Asian Perspectives, 2013 - Volume 52, Number 1 (Spring)

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    Two Clocks: A Comparison of Ceramic and Radiocarbon Dates at Macapainara, East Timor
    (University of Hawai'i Press (Honolulu), 2013) Fenner, Jack N. ; Bulbeck, David
    Radiocarbon analysis and ceramic typology assessment are commonly used to date late Holocene archaeological sites in Island Southeast Asia. We apply both methods to date the site of Macapainara in East Timor, and they produce substantially different age ranges for this site. The radiocarbon dates are consistently later in time than ceramic typology dates from the same or adjacent stratigraphic levels. We assess the various sources of error for the two dating techniques that could produce this discrepancy, and conclude that the ceramic typology age ranges are misleadingly old due to concerted curation of fine ceramics by the site occupants. We discuss the implications of this for dating sites in East Timor and elsewhere within Island Southeast Asia.
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    Survey, Excavation, and Geophysics at Songjiaheba—A Small Bronze Age Site in the Chengdu Plain
    (University of Hawai'i Press (Honolulu), 2013) Flad, Rachel ; Horsley, Timothy J. ; D'Alpoim Guedes, Jade ; Kunyu, He ; Bennett, Gwen ; Chen, Pochan ; Shuicheng, Li ; Zhanghua, Jiang
    Archaeological survey in the Chengdu Plain of Sichuan Province has revealed settlement patterns surrounding Late Neolithic walled sites, including large numbers of small settlements from the Neolithic, Bronze Age, and Han Dynasty eras. Here geophysical survey and excavation at one of these small-scale sites dating to the Middle Bronze Age are reported, showing for the first time the value of high-resolution geophysics for evaluating site size and integrity in the Chengdu region.
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    Temporal Variability in Southeast Asian Dragon Jars: A Case from the Philippines
    (University of Hawai'i Press (Honolulu), 2013) Dueppen, Stephen
    This article presents the results of a detailed analysis of four dragon jar groups found in the Guthe Collection at the University of Michigan Museum of Anthropology. Dragon jars are a class of decorated stoneware storage vessels that were employed in trade throughout Southeast Asia during the second millennium a.d . The jars in this study, recovered from mortuary contexts, are a unique data set due to their wide deposition throughout the southern Philippines. An exploration of intra-group and inter-group patterning has revealed temporal patterns and likely production locales for dragon jar manufacture over the course of the twelfth to seventeenth centuries. These temporal and spatial trends are then applied to the Guthe Collection to examine jar distribution throughout the Philippines over the critical period spanning the emergence of large-scale international commerce in the region. This study contributes a well-defined chronology for a commonly found material class, as well as knowledge of regional trading patterns.This article presents the results of a detailed analysis of four dragon jar groups found in the Guthe Collection at the University of Michigan Museum of Anthropology. Dragon jars are a class of decorated stoneware storage vessels that were employed in trade throughout Southeast Asia during the second millennium a.d . The jars in this study, recovered from mortuary contexts, are a unique data set due to their wide deposition throughout the southern Philippines. An exploration of intra-group and inter-group patterning has revealed temporal patterns and likely production locales for dragon jar manufacture over the course of the twelfth to seventeenth centuries. These temporal and spatial trends are then applied to the Guthe Collection to examine jar distribution throughout the Philippines over the critical period spanning the emergence of large-scale international commerce in the region. This study contributes a well-defined chronology for a commonly found material class, as well as knowledge of regional trading patterns.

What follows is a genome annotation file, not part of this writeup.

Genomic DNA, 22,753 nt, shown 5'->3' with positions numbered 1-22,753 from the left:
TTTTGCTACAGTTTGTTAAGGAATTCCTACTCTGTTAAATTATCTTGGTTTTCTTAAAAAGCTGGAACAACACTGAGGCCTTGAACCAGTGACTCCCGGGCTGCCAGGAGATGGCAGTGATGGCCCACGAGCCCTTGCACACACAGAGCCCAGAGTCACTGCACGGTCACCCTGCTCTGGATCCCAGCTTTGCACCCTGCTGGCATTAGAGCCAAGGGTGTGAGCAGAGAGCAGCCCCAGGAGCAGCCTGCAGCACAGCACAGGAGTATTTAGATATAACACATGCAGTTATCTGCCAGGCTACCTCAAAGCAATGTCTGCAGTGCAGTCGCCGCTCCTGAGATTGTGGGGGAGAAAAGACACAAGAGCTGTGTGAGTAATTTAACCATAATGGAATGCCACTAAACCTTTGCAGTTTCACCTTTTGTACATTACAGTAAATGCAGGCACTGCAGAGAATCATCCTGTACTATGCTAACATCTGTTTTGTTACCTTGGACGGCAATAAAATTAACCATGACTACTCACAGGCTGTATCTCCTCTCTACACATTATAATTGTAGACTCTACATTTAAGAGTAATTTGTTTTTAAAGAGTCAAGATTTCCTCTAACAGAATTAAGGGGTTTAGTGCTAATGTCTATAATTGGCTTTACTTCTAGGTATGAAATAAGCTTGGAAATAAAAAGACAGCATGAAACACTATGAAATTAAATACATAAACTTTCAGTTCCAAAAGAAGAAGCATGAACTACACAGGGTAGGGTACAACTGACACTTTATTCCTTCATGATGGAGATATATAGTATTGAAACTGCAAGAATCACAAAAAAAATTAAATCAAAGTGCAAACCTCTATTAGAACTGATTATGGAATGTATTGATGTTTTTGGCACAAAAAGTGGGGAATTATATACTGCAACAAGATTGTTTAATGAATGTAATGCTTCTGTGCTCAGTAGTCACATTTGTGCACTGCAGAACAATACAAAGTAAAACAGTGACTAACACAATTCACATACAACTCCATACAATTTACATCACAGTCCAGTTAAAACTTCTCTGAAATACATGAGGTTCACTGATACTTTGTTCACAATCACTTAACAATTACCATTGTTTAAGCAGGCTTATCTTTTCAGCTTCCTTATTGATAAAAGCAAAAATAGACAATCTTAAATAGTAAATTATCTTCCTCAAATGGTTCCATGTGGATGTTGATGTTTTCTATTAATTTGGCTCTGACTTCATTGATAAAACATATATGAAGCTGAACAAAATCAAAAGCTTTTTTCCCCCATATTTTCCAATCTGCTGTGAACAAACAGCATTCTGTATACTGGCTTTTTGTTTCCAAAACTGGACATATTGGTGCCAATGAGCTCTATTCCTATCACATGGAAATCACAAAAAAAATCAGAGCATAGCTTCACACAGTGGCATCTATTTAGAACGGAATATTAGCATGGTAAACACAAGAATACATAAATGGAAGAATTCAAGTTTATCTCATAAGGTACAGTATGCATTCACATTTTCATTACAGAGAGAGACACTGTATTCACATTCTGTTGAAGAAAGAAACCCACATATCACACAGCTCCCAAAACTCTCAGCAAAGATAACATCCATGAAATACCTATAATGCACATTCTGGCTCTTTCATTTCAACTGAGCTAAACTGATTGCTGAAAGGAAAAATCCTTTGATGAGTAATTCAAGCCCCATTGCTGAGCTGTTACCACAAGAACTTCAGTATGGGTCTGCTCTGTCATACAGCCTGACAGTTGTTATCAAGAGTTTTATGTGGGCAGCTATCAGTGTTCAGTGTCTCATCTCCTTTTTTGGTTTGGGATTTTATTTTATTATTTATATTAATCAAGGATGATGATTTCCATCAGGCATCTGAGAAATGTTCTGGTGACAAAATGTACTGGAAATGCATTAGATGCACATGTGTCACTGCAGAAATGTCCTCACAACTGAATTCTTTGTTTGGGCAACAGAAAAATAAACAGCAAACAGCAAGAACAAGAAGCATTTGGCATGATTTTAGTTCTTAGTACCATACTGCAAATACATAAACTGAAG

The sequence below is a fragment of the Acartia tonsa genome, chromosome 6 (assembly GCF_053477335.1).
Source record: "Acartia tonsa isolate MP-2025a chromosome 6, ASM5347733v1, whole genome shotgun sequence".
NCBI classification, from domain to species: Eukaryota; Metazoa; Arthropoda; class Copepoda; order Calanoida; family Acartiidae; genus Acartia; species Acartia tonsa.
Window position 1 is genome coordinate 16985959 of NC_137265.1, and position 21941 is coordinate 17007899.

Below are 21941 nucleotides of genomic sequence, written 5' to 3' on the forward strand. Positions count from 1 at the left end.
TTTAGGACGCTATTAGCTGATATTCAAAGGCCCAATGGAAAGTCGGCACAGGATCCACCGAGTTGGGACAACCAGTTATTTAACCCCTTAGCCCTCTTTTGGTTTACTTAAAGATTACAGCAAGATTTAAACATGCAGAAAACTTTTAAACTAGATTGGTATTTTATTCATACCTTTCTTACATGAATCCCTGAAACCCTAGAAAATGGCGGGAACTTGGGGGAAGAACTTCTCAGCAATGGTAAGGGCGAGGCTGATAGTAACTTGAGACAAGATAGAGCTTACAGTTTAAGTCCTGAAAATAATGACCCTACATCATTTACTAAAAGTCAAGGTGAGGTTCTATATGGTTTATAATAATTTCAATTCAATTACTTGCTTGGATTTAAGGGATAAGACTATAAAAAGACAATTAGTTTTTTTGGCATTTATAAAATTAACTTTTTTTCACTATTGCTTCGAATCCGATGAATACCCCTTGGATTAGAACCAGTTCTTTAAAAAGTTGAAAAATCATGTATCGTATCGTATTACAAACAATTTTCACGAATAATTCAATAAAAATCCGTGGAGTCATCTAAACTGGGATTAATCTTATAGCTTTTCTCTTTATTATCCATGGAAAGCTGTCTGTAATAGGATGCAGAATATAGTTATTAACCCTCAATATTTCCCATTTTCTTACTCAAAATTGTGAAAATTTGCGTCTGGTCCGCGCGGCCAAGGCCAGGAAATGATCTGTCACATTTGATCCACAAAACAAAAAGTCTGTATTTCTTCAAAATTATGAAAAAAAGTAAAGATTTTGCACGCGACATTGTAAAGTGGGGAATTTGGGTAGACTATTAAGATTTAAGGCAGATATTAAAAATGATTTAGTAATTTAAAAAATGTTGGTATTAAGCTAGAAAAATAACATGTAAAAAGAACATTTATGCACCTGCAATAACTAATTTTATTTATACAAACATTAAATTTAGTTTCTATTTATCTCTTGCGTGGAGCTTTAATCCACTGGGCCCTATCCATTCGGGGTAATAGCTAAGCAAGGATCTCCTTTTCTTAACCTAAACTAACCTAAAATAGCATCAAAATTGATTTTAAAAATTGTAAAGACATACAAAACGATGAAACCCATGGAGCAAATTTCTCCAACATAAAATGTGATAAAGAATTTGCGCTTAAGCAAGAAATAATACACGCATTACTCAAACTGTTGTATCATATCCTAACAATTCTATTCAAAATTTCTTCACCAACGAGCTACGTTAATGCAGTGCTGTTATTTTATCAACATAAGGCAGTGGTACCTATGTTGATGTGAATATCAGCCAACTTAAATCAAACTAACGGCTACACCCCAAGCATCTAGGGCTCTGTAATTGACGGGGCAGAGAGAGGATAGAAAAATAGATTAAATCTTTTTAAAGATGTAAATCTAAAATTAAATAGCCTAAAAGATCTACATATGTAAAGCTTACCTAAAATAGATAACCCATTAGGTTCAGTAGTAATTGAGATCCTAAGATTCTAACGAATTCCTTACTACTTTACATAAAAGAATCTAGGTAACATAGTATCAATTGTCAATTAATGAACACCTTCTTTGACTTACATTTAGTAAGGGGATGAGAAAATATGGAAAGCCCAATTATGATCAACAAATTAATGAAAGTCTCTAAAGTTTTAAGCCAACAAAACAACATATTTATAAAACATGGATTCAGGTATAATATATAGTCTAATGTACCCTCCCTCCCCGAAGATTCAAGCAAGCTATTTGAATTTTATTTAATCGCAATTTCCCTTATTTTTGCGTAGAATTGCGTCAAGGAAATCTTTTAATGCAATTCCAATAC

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    Fragments of Globalization: Archaeological Porcelain and the Early Colonial Dynamics in the Philippines
    (University of Hawai'i Press (Honolulu), 2013) Min, Li
    Archaeology provides a powerful lens for revealing the complex social processes and profound consequences of global encounters. This study of archaeological ceramics from the southern Philippines investigates patterns of quality, source variation, and spatial distribution for Chinese trade porcelain dating before and after Spanish colonization. It aims at placing archaeological research on ceramics trade into the broader context of trans-Pacific trade between East Asia and Spanish America, as well as the historical circumstances for the production, distribution, and consumption of commodities involved in the global exchange. The patterns documented reveal continuity and transformation of the Asiatic trade network and the diverse responses to the colonial condition by native communities. The ceramic trade and indigenous political development were juxtaposed with the global competition of empires and changing economic dynamics.